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|Title: ||Rival goals and values in administrative review: a study of migration decision making|
|Authors: ||Fleming, Gabriel Catherine|
|Keywords: ||administrative law;migration tribunals;values|
|Issue Date: ||2001|
|Publisher: ||University of Sydney. Law|
|Abstract: ||Some form of administrative review of executive action is accepted in the common law world for the reason that it serves certain basic values and goals. This study draws on political, legal and management theory in considering the values that underlie administrative review. It is primarily concerned with the role of tribunal review. A full range of values are considered, including fairness, justice, consistency, rationality, dignity, respect, accessibility, equity, efficiency and economy. Some are seen as fundamental to the administrative review system while others have different purposes. There is general agreement on many of the values and goals of administrative review. In their practical application however, values compete, overlap and evolve in accordance with economic, social, political and legal change. There are value tensions in, for instance, the role of independent tribunals as a check on the power of the executive while they are also within the executive, in the extent of the obligation on administrative tribunals to apply government policy and in the setting of proper limits of judicial review. There is continuing tension in demands for individual dignity and rights to fair treatment on the one hand and notions of the 'public interest' on the other. This thesis argues that the provision of tribunal review of administrative decisions is increasingly ideologically driven and focussed on 'functional' or 'management' values. At times these have trumped other values in decisions about entitlements to procedural fairness, access to review, effectiveness in public administration and the achievement of the 'correct and preferable' decision in the instant case. The focus of this thesis is a case study of migration decision-making. The importance of this area of study is evident in the potentially devastating consequences that migration decisions can have for individuals and families. In the context of Australia's history of inadequate and racially based migration policies, independent administrative review provides security against arbitrariness and discrimination in decision-making. An analysis of administrative review of decisions made under the Migration Act 1958 (Cth) by the Migration Review Tribunal, and its predecessor the Immigration Review Tribunal, illustrates the claim that values, in their application, have real, practical and local importance. Issues of tribunal independence and accountability, the normative goal of review and procedural justice are considered in depth. It is argued that where compromises are made in administrative review, underlying values should be revealed so that their practical consequences may be better understood. The need to articulate and analyze these issues has never been greater. The Australian administrative review system is in a period of change analogous to that of the introduction of the 'new' administrative law in the 1970s. If tribunals are to continue to play an effective role then it is important to think clearly about how they can, in practice, embody the right mix of administrative law values.|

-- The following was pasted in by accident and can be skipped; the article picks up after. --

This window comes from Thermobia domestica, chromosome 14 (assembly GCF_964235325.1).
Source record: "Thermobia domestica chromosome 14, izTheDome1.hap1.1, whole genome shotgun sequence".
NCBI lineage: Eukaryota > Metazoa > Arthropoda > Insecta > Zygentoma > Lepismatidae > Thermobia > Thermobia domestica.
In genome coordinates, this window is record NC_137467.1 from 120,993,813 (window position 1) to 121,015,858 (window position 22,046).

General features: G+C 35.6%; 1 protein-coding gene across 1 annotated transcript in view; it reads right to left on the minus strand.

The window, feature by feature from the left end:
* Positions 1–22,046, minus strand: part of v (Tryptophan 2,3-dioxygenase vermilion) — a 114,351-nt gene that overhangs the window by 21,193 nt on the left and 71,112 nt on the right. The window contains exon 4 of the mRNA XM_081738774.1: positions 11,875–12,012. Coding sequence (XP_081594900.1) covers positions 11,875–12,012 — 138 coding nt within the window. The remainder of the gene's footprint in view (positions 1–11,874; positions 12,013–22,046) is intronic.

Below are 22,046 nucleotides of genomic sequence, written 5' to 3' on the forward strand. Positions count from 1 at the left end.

|Rights and Permissions: ||Copyright Fleming, Gabriel Catherine;http://www.library.usyd.edu.au/copyright.html|
|Appears in Collections:||Sydney Digital Theses (Open Access)|
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|adt-NU20020813.12093601front.pdf||111.24 kB||Adobe PDF|
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